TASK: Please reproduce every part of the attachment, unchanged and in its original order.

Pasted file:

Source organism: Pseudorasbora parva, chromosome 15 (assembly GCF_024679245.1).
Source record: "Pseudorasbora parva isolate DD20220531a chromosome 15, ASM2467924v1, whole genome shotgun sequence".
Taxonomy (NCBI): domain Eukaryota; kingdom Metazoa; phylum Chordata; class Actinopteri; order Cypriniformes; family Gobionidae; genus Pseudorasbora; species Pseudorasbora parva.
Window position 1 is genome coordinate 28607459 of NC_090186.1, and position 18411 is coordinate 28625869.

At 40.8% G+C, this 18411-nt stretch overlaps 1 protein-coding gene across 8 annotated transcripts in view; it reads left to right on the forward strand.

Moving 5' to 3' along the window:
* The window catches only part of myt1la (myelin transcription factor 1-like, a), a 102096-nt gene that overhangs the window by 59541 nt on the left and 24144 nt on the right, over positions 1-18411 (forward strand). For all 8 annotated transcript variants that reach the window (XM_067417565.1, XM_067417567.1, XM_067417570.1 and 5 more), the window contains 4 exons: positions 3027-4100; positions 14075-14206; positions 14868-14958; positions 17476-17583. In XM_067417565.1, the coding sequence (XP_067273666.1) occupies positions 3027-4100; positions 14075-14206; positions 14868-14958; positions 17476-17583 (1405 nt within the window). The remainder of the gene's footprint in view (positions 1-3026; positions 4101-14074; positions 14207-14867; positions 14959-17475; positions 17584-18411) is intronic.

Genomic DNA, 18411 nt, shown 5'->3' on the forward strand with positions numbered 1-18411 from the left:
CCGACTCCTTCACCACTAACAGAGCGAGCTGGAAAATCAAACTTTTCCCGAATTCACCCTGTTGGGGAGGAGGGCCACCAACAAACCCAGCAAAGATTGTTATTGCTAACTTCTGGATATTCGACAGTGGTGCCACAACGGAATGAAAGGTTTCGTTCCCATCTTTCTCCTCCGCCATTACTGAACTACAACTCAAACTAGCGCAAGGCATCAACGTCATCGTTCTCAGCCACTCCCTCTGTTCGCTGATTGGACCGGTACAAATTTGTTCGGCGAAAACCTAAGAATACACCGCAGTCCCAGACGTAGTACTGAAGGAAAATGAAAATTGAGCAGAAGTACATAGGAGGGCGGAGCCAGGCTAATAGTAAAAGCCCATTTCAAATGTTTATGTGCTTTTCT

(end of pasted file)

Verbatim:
Source organism: Pseudorasbora parva, chromosome 15 (assembly GCF_024679245.1).
Source record: "Pseudorasbora parva isolate DD20220531a chromosome 15, ASM2467924v1, whole genome shotgun sequence".
Taxonomy (NCBI): domain Eukaryota; kingdom Metazoa; phylum Chordata; class Actinopteri; order Cypriniformes; family Gobionidae; genus Pseudorasbora; species Pseudorasbora parva.
Window position 1 is genome coordinate 28607459 of NC_090186.1, and position 18411 is coordinate 28625869.

At 40.8% G+C, this 18411-nt stretch overlaps 1 protein-coding gene across 8 annotated transcripts in view; it reads left to right on the forward strand.

Moving 5' to 3' along the window:
* The window catches only part of myt1la (myelin transcription factor 1-like, a), a 102096-nt gene that overhangs the window by 59541 nt on the left and 24144 nt on the right, over positions 1-18411 (forward strand). For all 8 annotated transcript variants that reach the window (XM_067417565.1, XM_067417567.1, XM_067417570.1 and 5 more), the window contains 4 exons: positions 3027-4100; positions 14075-14206; positions 14868-14958; positions 17476-17583. In XM_067417565.1, the coding sequence (XP_067273666.1) occupies positions 3027-4100; positions 14075-14206; positions 14868-14958; positions 17476-17583 (1405 nt within the window). The remainder of the gene's footprint in view (positions 1-3026; positions 4101-14074; positions 14207-14867; positions 14959-17475; positions 17584-18411) is intronic.

Genomic DNA, 18411 nt, shown 5'->3' on the forward strand with positions numbered 1-18411 from the left:
CCGACTCCTTCACCACTAACAGAGCGAGCTGGAAAATCAAACTTTTCCCGAATTCACCCTGTTGGGGAGGAGGGCCACCAACAAACCCAGCAAAGATTGTTATTGCTAACTTCTGGATATTCGACAGTGGTGCCACAACGGAATGAAAGGTTTCGTTCCCATCTTTCTCCTCCGCCATTACTGAACTACAACTCAAACTAGCGCAAGGCATCAACGTCATCGTTCTCAGCCACTCCCTCTGTTCGCTGATTGGACCGGTACAAATTTGTTCGGCGAAAACCTAAGAATACACCGCAGTCCCAGACGTAGTACTGAAGGAAAATGAAAATTGAGCAGAAGTACATAGGAGGGCGGAGCCAGGCTAATAGTAAAAGCCCATTTCAAATGTTTATGTGCTTTTCT